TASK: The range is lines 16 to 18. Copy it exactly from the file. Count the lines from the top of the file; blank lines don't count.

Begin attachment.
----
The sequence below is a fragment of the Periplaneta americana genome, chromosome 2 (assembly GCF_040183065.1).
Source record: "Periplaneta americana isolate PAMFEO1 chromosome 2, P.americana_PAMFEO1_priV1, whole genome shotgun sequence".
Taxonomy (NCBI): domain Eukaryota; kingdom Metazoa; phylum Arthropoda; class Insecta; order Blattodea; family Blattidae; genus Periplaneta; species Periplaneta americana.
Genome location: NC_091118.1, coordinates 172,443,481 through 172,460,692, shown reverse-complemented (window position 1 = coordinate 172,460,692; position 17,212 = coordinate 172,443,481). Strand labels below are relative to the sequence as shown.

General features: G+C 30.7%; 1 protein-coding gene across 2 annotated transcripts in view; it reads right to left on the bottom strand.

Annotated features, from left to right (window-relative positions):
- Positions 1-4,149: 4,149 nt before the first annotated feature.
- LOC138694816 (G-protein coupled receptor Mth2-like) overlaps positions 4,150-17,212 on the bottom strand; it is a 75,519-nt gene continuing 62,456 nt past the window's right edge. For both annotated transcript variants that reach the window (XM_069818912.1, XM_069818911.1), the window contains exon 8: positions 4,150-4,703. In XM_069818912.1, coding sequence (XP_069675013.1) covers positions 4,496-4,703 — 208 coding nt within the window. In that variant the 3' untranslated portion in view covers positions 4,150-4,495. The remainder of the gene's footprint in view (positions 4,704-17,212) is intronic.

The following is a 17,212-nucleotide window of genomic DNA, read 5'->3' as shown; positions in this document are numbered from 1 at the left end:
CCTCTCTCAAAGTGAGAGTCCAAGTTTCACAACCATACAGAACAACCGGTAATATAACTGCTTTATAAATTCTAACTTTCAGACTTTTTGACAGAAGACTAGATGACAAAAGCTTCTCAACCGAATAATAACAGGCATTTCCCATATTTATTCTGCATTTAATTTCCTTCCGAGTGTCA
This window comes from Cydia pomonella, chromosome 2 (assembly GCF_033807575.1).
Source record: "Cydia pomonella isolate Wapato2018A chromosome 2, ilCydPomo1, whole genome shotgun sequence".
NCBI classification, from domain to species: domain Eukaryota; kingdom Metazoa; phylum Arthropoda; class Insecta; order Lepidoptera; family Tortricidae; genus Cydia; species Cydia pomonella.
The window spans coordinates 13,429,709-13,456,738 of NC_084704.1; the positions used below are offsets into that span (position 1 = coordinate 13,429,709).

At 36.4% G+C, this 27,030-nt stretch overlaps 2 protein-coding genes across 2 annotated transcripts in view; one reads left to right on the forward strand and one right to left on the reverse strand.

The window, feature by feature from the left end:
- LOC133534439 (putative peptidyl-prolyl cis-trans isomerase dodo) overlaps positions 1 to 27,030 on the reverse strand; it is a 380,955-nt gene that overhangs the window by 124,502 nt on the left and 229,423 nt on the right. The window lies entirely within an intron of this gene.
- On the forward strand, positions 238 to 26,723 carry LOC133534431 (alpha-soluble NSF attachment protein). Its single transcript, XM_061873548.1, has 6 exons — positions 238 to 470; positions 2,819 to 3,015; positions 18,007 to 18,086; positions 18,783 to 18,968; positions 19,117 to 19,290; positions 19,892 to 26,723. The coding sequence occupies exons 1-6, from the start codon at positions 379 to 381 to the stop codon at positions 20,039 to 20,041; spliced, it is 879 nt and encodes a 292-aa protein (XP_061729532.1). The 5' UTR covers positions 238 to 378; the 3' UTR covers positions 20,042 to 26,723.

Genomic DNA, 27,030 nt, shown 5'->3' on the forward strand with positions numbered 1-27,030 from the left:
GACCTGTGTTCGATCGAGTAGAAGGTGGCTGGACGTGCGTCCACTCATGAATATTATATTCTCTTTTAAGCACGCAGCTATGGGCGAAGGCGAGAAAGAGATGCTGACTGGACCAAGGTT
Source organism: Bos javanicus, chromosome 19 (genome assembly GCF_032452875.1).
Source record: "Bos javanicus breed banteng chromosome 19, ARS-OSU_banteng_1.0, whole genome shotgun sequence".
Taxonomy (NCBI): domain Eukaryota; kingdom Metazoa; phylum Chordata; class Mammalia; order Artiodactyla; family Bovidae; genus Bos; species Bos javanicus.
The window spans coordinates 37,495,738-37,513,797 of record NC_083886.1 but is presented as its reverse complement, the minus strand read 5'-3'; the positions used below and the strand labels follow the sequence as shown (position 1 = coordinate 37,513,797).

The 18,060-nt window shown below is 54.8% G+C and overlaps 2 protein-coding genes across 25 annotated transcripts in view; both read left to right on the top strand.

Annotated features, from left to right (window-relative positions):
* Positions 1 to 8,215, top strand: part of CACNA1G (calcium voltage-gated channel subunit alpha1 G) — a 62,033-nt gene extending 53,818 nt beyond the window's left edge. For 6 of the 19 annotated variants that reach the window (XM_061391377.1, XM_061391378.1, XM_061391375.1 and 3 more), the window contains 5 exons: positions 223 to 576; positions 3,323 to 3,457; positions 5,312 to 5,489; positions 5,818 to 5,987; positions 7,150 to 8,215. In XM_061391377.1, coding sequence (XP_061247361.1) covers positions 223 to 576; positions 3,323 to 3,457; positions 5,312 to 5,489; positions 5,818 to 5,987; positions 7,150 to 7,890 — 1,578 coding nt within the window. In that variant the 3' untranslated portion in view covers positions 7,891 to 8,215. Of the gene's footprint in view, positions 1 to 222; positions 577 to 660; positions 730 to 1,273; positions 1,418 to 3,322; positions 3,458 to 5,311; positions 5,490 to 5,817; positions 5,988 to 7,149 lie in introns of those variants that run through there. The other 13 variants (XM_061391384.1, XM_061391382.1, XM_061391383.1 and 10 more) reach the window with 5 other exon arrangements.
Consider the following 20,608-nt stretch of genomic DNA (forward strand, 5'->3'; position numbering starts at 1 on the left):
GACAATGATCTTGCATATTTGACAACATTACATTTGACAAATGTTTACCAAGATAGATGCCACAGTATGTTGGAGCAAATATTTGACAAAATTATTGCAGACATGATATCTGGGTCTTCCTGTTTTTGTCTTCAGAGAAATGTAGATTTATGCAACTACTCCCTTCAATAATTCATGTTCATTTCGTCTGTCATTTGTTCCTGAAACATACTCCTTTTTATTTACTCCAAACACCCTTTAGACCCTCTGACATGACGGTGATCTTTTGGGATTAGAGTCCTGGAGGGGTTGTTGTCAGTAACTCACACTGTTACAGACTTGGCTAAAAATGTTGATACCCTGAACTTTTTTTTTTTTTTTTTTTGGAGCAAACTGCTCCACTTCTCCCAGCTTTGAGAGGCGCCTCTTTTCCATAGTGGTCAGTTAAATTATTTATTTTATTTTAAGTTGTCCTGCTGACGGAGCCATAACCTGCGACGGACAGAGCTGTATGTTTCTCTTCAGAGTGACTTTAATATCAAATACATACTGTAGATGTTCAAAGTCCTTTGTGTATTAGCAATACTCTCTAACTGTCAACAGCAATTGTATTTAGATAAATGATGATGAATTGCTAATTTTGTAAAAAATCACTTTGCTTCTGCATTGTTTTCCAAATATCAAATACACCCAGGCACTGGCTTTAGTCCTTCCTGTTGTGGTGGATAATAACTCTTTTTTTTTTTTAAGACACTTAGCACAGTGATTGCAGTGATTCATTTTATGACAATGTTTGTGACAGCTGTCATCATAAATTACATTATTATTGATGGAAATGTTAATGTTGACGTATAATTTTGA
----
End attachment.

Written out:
The window, feature by feature from the left end:
- LOC133534439 (putative peptidyl-prolyl cis-trans isomerase dodo) overlaps positions 1 to 27,030 on the reverse strand; it is a 380,955-nt gene that overhangs the window by 124,502 nt on the left and 229,423 nt on the right. The window lies entirely within an intron of this gene.
- On the forward strand, positions 238 to 26,723 carry LOC133534431 (alpha-soluble NSF attachment protein). Its single transcript, XM_061873548.1, has 6 exons — positions 238 to 470; positions 2,819 to 3,015; positions 18,007 to 18,086; positions 18,783 to 18,968; positions 19,117 to 19,290; positions 19,892 to 26,723. The coding sequence occupies exons 1-6, from the start codon at positions 379 to 381 to the stop codon at positions 20,039 to 20,041; spliced, it is 879 nt and encodes a 292-aa protein (XP_061729532.1). The 5' UTR covers positions 238 to 378; the 3' UTR covers positions 20,042 to 26,723.